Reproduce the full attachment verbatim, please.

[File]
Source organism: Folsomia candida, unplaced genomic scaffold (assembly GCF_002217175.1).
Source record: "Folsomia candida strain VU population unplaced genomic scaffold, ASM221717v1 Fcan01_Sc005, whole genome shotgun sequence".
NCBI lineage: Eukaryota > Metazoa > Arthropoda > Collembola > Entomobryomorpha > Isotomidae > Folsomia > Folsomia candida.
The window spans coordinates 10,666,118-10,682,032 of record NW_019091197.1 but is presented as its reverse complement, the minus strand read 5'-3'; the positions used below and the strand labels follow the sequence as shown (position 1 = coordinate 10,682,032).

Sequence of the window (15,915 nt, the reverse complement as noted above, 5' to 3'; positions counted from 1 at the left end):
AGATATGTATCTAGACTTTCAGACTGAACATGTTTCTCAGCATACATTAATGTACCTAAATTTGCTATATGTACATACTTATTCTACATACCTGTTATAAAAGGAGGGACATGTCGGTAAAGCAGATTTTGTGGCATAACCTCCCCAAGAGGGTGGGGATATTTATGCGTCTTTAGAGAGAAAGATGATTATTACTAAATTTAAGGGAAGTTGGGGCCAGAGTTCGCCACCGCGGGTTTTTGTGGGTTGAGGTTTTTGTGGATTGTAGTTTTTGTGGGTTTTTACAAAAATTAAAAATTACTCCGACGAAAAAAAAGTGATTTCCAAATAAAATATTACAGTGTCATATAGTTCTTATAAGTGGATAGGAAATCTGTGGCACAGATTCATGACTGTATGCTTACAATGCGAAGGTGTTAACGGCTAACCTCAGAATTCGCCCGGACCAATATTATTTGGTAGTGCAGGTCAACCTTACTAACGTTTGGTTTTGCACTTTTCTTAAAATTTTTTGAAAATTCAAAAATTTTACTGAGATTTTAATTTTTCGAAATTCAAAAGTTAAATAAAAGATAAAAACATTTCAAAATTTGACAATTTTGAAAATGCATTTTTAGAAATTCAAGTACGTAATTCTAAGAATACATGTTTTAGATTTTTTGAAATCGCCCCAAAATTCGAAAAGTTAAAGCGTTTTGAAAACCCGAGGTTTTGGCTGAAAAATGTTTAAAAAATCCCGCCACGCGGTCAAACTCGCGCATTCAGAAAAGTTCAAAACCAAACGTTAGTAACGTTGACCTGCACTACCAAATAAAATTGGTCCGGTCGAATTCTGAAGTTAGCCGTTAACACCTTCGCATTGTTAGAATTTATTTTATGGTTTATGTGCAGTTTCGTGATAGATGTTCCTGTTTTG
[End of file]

Source organism: Folsomia candida, unplaced genomic scaffold (assembly GCF_002217175.1).
Source record: "Folsomia candida strain VU population unplaced genomic scaffold, ASM221717v1 Fcan01_Sc005, whole genome shotgun sequence".
NCBI lineage: Eukaryota > Metazoa > Arthropoda > Collembola > Entomobryomorpha > Isotomidae > Folsomia > Folsomia candida.
The window spans coordinates 10,666,118-10,682,032 of record NW_019091197.1 but is presented as its reverse complement, the minus strand read 5'-3'; the positions used below and the strand labels follow the sequence as shown (position 1 = coordinate 10,682,032).

Sequence of the window (15,915 nt, the reverse complement as noted above, 5' to 3'; positions counted from 1 at the left end):
AGATATGTATCTAGACTTTCAGACTGAACATGTTTCTCAGCATACATTAATGTACCTAAATTTGCTATATGTACATACTTATTCTACATACCTGTTATAAAAGGAGGGACATGTCGGTAAAGCAGATTTTGTGGCATAACCTCCCCAAGAGGGTGGGGATATTTATGCGTCTTTAGAGAGAAAGATGATTATTACTAAATTTAAGGGAAGTTGGGGCCAGAGTTCGCCACCGCGGGTTTTTGTGGGTTGAGGTTTTTGTGGATTGTAGTTTTTGTGGGTTTTTACAAAAATTAAAAATTACTCCGACGAAAAAAAAGTGATTTCCAAATAAAATATTACAGTGTCATATAGTTCTTATAAGTGGATAGGAAATCTGTGGCACAGATTCATGACTGTATGCTTACAATGCGAAGGTGTTAACGGCTAACCTCAGAATTCGCCCGGACCAATATTATTTGGTAGTGCAGGTCAACCTTACTAACGTTTGGTTTTGCACTTTTCTTAAAATTTTTTGAAAATTCAAAAATTTTACTGAGATTTTAATTTTTCGAAATTCAAAAGTTAAATAAAAGATAAAAACATTTCAAAATTTGACAATTTTGAAAATGCATTTTTAGAAATTCAAGTACGTAATTCTAAGAATACATGTTTTAGATTTTTTGAAATCGCCCCAAAATTCGAAAAGTTAAAGCGTTTTGAAAACCCGAGGTTTTGGCTGAAAAATGTTTAAAAAATCCCGCCACGCGGTCAAACTCGCGCATTCAGAAAAGTTCAAAACCAAACGTTAGTAACGTTGACCTGCACTACCAAATAAAATTGGTCCGGTCGAATTCTGAAGTTAGCCGTTAACACCTTCGCATTGTTAGAATTTATTTTATGGTTTATGTGCAGTTTCGTGATAGATGTTCCTGTTTTG